[erlang-questions] On OTP rand module difference between OTP 19 and OTP 20

Michael Truog <>
Sun Sep 3 01:35:39 CEST 2017


On 09/01/2017 05:13 AM, Raimo Niskanen wrote:
> On Fri, Sep 01, 2017 at 04:00:59AM -0700, Michael Truog wrote:
>> On 09/01/2017 01:54 AM, Raimo Niskanen wrote:
>>> On Thu, Aug 31, 2017 at 10:29:34PM -0700, Michael Truog wrote:
>>> :
>>>> I have some examples that can make this desire a bit clearer:
>>>>
>>>> https://github.com/CloudI/cloudi_core/blob/a1c10a02245f0f4284d701a2ee5f07aad17f6e51/src/cloudi_core_i_runtime_testing.erl#L139-L149
>>>>
>>>>        % use Box-Muller transformation to generate Gaussian noise
>>>>        % (G. E. P. Box and Mervin E. Muller,
>>>>        %  A Note on the Generation of Random Normal Deviates,
>>>>        %  The Annals of Mathematical Statistics (1958),
>>>>        %  Vol. 29, No. 2 pp. 610–611)
>>>>        X1 = random(),
>>>>        X2 = PI2 * random(),
>>>>        K = StdDev * math:sqrt(-2.0 * math:log(X1)),
>>>>        Result1 = erlang:max(erlang:round(Mean + K * math:cos(X2)), 1),
>>>>        Result2 = erlang:max(erlang:round(Mean + K * math:sin(X2)), 1),
>>>>        sleep(Result2),
>>> Why not use rand:normal/3?
>>>
>>> It uses the Ziggurat Method and is supposed to be much faster and
>>> numerically more stable than the basic Box-Muller method.
>>>
>> The Box-Muller is simpler and producing 2 results instead of 1 .  I believe I looked at the source code for rand:normal/3 and expected the Box-Muller to be faster only because it creates 2 results, though I should check that.  I will have to investigate it more.
> Simpler - yes.
>
> The basic benchmark in rand_SUITE indicates that rand:normal() is only
> about 50% slower than rand:uniform(1 bsl 58) (internal word size),
> which I think is a very good number.
>
> The Box-Muller transform method needs 4 calls to the 'math' module for
> non-trivial floating point functions i.e log(), sqrt(), cos() and sin(),
> which is why I think that "must" be slower.
>
> But I have also not measured... :-/
>
> Looking forward to hear your results!
I have some interesting results.

These results use https://github.com/okeuday/erlbench which includes a copy of the source code at https://github.com/okeuday/quickrand :

TEST pseudo_randomness
N == 10000 (10 runs)
          18_bxor_abs get:     1612.7 us (  1.3)
18_erlang:system_tim get:     1254.1 us (  1.0)
         18_monotonic get:     1372.5 us (  1.1)
  18_os:system_time/1 get:     1221.7 us (  1.0)
19_os:perf_counter/1 get:     3752.2 us (  3.1)
       20_rand:normal get:     6832.0 us (  5.6)
        20_rand_exrop get:     3949.3 us (  3.2)
     20_rand_exs1024s get:    12073.3 us (  9.9)
         20_rand_exsp get:     3390.4 us (  2.8)
       os:timestamp/0 get:     1392.3 us (  1.1)
os_time:perf_counter get:     4109.4 us (  3.4)
quickrand_c:floatR/0 get:     5776.0 us (  4.7)
quickrand_c:floatR/1 get:     5704.3 us (  4.7)
    quickrand_c:uni/1 get:     4015.2 us (  3.3)
    quickrand_c:uni/2 get:     3960.7 us (  3.2)
quickrand_c_normal/2 get:     9329.5 us (  7.6)
quickrand_c_normal/3 get:     8917.7 us (  7.3)
random_wh06_int:unif get:    10777.5 us (  8.8)
random_wh82:uniform/ get:     4750.0 us (  3.9)
random_wh82_int:unif get:     4866.4 us (  4.0)

The function names that are relevant for a normal distribution are:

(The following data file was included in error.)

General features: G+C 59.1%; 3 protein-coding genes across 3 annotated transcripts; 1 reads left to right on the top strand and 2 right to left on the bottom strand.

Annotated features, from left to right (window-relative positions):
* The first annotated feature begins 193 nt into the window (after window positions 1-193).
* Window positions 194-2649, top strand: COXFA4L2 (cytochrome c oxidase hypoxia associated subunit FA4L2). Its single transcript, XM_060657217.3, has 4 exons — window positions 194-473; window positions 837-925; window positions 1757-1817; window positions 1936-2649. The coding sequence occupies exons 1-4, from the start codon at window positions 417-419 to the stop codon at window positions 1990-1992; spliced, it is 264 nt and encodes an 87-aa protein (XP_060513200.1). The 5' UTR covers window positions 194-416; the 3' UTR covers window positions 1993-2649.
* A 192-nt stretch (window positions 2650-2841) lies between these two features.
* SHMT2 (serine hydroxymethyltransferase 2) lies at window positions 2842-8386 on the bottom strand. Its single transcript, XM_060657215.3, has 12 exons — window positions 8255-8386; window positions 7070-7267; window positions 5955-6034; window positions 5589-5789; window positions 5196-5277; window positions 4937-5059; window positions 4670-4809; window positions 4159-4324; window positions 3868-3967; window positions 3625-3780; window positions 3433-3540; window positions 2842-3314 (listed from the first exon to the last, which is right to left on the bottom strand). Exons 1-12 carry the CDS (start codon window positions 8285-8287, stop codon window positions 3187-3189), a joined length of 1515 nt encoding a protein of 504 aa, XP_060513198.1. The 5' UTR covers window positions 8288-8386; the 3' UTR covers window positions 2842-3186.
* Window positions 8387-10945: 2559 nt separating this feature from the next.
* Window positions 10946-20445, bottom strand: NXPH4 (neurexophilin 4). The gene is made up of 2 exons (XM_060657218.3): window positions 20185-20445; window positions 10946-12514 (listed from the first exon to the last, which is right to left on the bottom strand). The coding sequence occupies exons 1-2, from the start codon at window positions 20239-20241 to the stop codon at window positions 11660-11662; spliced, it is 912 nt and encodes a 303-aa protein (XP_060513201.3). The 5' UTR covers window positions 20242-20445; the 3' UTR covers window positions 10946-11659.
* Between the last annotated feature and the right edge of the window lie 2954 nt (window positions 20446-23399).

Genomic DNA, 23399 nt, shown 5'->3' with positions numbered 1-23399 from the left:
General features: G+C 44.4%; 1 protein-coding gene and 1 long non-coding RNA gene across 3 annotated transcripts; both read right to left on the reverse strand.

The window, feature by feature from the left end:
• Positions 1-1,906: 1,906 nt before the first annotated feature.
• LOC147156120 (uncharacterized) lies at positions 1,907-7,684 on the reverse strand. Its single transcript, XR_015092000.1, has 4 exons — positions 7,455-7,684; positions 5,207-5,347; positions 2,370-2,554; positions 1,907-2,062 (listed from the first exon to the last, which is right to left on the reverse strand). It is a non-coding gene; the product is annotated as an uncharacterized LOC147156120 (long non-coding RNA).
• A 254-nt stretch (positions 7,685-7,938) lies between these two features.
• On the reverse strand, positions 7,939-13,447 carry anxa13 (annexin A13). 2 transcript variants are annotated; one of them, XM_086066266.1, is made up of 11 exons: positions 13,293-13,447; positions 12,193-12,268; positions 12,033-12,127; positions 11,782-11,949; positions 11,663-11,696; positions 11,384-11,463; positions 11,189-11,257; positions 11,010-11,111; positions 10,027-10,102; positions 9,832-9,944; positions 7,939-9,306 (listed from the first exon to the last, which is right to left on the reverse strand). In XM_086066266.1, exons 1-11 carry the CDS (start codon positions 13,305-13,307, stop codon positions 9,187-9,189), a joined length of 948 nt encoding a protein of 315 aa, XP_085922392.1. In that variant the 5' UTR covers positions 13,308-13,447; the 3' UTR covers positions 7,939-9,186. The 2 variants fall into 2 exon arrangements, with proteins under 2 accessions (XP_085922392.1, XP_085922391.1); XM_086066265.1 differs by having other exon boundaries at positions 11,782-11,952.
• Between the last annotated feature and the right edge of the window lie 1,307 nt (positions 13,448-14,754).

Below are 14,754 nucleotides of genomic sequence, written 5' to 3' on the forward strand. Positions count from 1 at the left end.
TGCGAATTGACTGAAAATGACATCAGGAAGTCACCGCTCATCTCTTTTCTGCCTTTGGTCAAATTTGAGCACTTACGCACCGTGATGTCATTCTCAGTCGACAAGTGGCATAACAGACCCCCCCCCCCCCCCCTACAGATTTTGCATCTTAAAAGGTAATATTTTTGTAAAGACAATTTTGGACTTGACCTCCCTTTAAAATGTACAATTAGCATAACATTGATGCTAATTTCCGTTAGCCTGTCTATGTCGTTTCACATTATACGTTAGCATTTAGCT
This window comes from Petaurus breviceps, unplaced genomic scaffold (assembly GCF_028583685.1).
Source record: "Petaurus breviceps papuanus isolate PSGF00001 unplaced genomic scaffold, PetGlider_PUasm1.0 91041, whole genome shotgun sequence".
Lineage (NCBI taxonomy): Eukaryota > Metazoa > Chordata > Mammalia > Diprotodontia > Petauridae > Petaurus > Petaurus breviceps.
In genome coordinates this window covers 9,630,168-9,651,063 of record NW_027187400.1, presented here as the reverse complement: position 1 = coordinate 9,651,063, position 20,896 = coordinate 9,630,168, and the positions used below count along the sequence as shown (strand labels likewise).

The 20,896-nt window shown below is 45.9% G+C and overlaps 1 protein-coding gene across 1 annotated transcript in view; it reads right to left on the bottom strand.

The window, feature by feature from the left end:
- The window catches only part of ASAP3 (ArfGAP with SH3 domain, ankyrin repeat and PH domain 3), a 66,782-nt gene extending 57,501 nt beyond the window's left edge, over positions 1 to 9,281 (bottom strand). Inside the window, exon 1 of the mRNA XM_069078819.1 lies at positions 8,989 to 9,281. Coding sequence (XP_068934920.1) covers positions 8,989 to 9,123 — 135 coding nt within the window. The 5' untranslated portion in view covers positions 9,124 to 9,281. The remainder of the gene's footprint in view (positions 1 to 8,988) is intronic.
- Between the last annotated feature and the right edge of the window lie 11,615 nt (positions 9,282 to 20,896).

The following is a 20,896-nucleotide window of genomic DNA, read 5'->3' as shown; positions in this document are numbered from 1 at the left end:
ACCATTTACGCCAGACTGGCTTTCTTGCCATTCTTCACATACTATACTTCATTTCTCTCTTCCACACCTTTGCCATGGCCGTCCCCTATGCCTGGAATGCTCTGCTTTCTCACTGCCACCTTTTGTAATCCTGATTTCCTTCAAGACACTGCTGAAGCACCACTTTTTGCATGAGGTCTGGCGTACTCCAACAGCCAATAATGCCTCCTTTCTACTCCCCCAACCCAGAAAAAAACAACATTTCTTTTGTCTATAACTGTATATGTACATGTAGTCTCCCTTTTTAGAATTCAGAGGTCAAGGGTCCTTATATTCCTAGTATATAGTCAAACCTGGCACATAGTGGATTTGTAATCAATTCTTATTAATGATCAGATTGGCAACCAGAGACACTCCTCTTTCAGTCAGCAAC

20_rand:normal ->   rand:normal/0 (when using rand:seed(exsp, _))
         20_rand_exsp ->   rand:uniform/1 (when using rand:seed(exsp, _))
quickrand_c:floatR/0 ->   quickrand_cache:floatR/0
quickrand_c:floatR/1 ->   quickrand_cache:floatR/1
quickrand_c_normal/2 ->   quickrand_cache_normal:box_muller/2
quickrand_c_normal/3 -> quickrand_cache_normal:box_muller/3

The rand module exsp algorithm was used here because it is the fastest pseudo-random number generator in the rand module.

A rough look at the latency associated with the normal distribution method, ignoring the latency for random number source is:
rand:normal/0
   3441.6 us = 6832.0 us - (rand:uniform/1 3390.4 us)
quickrand_cache_normal:box_muller/2
   3553.5 us = 9329.5 us - (quickrand_cache:floatR/0 5776.0 us)
quickrand_cache_normal:box_muller/3
   3213.4 us = 8917.7 us - (quickrand_cache:floatR/1 5704.3us)

So, this helps to show that the latency with both methods is very similar if you ignore the random number generation.  However, it likely requires some explanation:  The quickrand_cache module is what I am using here for random number generation, which stores cached data from crypto:strong_rand_bytes/1 with a default size of 64KB for the cache.  The difference between the functions quickrand_cache_normal:box_muller/2 and quickrand_cache_normal:box_muller/3 is that the first uses the process dictionary while the second uses a state variable.  Using the large amount of cached random data, the latency associated with individual calls to crypto:strong_rand_bytes/1 is avoided at the cost of the extra memory consumption, and the use of the cache makes the speed of random number generation similar to the speed of pseudo-random number generation that occurs in the rand module.

In CloudI, I instead use quickrand_normal:box_muller/2 to avoid the use of cached data to keep the memory use minimal (the use-case there doesn't require avoiding the latency associated with crypto:strong_rand_bytes/1 because it is adding latency for testing (at https://github.com/CloudI/cloudi_core/blob/299df02e6d22103415c8ba14379e90ca8c3d3b82/src/cloudi_core_i_runtime_testing.erl#L138) and it is best using a cryptographic random source to keep the functionality widely applicable).  However, the same function calls occur in the quickrand Box-Muller transformation source code, so the overhead is the same.

I used Erlang/OTP 20.0 (without HiPE) using the hardware below:
|Core i7 2670QM 2.2GHz 1 cpu, 4 cores/cpu, 2 hts/core
L2:4×256KB L3:6MB RAM:8GB:DDR3-1333MHz
Sandy Bridge-HE-4 (Socket G2)

Best Regards,
Michael
|
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